Boris Johnson is responsible for “unacceptable failings” of leadership, former cabinet minister Andrea Leadsom has said.
The prime minister is under mounting pressure from his own MPs to resign, following the Sue Gray report into partygate.
It takes 54 Tory MPs to formally submit a letter for a no confidence vote in Johnson to be triggered.
In a letter on Tuesday, reported by The Mirror, Leadsom said she wanted to be “clear” about her views but stopped short of calling for Johnson to resign or offering him continued support.
“I believe in the importance of high standards of integrity, and that Members of Parliament must strive to be good role models, very specifically because we are the lawmakers and therefore in a trusted position of power and authority,” she said.
“I am determined to be clear about my views as a matter of personal integrity — the conclusion I have drawn from the Sue Gray report is that there have been unacceptable failings of leadership that cannot be tolerated and are the responsibility of the prime minister.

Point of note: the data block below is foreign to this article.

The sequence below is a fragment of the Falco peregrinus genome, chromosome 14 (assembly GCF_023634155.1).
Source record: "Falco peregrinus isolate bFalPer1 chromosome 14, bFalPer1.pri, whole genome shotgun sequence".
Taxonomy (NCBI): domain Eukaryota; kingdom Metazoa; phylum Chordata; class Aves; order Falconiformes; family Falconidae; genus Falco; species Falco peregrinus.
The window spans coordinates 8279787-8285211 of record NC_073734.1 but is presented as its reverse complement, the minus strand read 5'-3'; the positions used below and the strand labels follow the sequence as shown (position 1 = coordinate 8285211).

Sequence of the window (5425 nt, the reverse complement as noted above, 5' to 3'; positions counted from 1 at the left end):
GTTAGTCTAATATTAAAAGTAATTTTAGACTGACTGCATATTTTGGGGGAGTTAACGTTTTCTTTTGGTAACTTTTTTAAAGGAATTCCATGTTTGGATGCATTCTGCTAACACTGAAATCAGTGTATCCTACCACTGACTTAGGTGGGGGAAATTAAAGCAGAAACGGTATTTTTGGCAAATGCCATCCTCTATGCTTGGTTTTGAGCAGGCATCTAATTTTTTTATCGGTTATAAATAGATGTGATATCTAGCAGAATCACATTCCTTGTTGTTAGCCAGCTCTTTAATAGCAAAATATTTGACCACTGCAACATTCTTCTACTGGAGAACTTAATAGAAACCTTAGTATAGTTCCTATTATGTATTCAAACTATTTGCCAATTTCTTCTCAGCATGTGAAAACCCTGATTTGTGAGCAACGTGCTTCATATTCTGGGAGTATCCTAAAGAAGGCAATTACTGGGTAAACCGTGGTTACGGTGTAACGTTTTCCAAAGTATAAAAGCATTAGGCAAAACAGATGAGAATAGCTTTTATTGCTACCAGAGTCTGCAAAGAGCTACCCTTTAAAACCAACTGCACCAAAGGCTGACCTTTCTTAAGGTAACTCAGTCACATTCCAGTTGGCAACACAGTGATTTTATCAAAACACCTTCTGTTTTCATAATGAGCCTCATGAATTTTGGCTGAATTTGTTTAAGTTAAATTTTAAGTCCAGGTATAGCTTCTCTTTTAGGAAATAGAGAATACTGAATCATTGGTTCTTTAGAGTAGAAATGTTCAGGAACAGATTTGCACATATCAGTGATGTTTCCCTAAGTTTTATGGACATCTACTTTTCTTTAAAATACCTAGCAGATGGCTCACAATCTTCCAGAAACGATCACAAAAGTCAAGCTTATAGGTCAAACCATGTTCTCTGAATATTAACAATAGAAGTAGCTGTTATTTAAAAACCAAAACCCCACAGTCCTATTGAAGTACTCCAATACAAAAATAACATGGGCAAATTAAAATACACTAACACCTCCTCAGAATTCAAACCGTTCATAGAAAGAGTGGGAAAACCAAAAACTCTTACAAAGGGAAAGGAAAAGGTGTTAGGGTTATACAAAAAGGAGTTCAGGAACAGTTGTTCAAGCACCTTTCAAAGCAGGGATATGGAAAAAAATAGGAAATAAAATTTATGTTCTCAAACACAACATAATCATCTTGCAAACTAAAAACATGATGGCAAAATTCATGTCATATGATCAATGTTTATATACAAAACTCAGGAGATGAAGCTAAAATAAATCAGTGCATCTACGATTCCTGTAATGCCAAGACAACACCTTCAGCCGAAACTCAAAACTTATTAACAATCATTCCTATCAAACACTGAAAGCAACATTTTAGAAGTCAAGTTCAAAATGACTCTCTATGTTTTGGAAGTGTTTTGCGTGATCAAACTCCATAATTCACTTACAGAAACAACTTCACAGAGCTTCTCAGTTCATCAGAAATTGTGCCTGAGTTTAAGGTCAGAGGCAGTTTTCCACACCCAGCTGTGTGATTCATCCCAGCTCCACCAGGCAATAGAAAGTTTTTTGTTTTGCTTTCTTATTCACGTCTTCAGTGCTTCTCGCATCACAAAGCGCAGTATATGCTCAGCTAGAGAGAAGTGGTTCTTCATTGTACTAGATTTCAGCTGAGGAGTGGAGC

“Each of my Conservative MP colleagues and I must now decide individually on what is the right course of action that will restore confidence in our government.”
Leadsom has served in a number of senior government roles including business secretary and Commons leader.
She ran against Johnson in both the 2016 and 2019 Conservative leadership elections.
Carlisle MP John Stevenson became the latest backbencher to announce he had submitted a letter after Johnson did not respond to calls to put himself forward for a confidence vote by Tory MPs.
“Sadly, the prime minister appears unwilling to bring matters to a head and submit himself to such a vote,” he said in a statement.
“Therefore, the only option is for the Conservative MPs to facilitate a vote of confidence. I have already take the appropriate action.”
Sir Graham Brady, chairman of the 1922 Committee of backbench Tories, is the only person who knows the number of letters that have been sent in.
It is widely expected in Westminster that Brady would wait until parliament returns from the current recess next Monday, after the Queen’s Jubilee celebrations, before revealing whether the threshold had been met.